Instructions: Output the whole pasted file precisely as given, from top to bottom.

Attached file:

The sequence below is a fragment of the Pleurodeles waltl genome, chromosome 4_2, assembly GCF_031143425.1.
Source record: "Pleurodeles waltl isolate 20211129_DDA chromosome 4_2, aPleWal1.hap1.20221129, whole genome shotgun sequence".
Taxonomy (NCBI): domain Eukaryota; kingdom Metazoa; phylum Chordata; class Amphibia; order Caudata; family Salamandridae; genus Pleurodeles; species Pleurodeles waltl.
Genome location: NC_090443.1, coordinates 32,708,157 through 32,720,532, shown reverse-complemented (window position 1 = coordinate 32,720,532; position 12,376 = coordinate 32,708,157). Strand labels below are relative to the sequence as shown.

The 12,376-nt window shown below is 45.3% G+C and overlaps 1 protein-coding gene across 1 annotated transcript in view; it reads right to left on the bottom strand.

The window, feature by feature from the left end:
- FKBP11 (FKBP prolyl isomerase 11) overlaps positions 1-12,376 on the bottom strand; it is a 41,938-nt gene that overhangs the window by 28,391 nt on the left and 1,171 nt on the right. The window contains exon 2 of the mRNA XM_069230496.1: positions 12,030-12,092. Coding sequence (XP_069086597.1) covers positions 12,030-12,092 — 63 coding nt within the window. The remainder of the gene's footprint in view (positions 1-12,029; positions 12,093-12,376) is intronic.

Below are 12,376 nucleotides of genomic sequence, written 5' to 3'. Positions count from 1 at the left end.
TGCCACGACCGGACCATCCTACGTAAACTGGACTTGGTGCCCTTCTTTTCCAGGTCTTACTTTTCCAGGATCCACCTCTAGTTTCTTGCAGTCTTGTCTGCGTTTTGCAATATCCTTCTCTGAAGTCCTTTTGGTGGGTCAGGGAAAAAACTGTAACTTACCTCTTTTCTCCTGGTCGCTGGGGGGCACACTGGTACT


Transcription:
The sequence below is a fragment of the Pleurodeles waltl genome, chromosome 4_2, assembly GCF_031143425.1.
Source record: "Pleurodeles waltl isolate 20211129_DDA chromosome 4_2, aPleWal1.hap1.20221129, whole genome shotgun sequence".
Taxonomy (NCBI): domain Eukaryota; kingdom Metazoa; phylum Chordata; class Amphibia; order Caudata; family Salamandridae; genus Pleurodeles; species Pleurodeles waltl.
Genome location: NC_090443.1, coordinates 32,708,157 through 32,720,532, shown reverse-complemented (window position 1 = coordinate 32,720,532; position 12,376 = coordinate 32,708,157). Strand labels below are relative to the sequence as shown.

The 12,376-nt window shown below is 45.3% G+C and overlaps 1 protein-coding gene across 1 annotated transcript in view; it reads right to left on the bottom strand.

The window, feature by feature from the left end:
- FKBP11 (FKBP prolyl isomerase 11) overlaps positions 1-12,376 on the bottom strand; it is a 41,938-nt gene that overhangs the window by 28,391 nt on the left and 1,171 nt on the right. The window contains exon 2 of the mRNA XM_069230496.1: positions 12,030-12,092. Coding sequence (XP_069086597.1) covers positions 12,030-12,092 — 63 coding nt within the window. The remainder of the gene's footprint in view (positions 1-12,029; positions 12,093-12,376) is intronic.

Below are 12,376 nucleotides of genomic sequence, written 5' to 3'. Positions count from 1 at the left end.
TGCCACGACCGGACCATCCTACGTAAACTGGACTTGGTGCCCTTCTTTTCCAGGTCTTACTTTTCCAGGATCCACCTCTAGTTTCTTGCAGTCTTGTCTGCGTTTTGCAATATCCTTCTCTGAAGTCCTTTTGGTGGGTCAGGGAAAAAACTGTAACTTACCTCTTTTCTCCTGGTCGCTGGGGGGCACACTGGTACT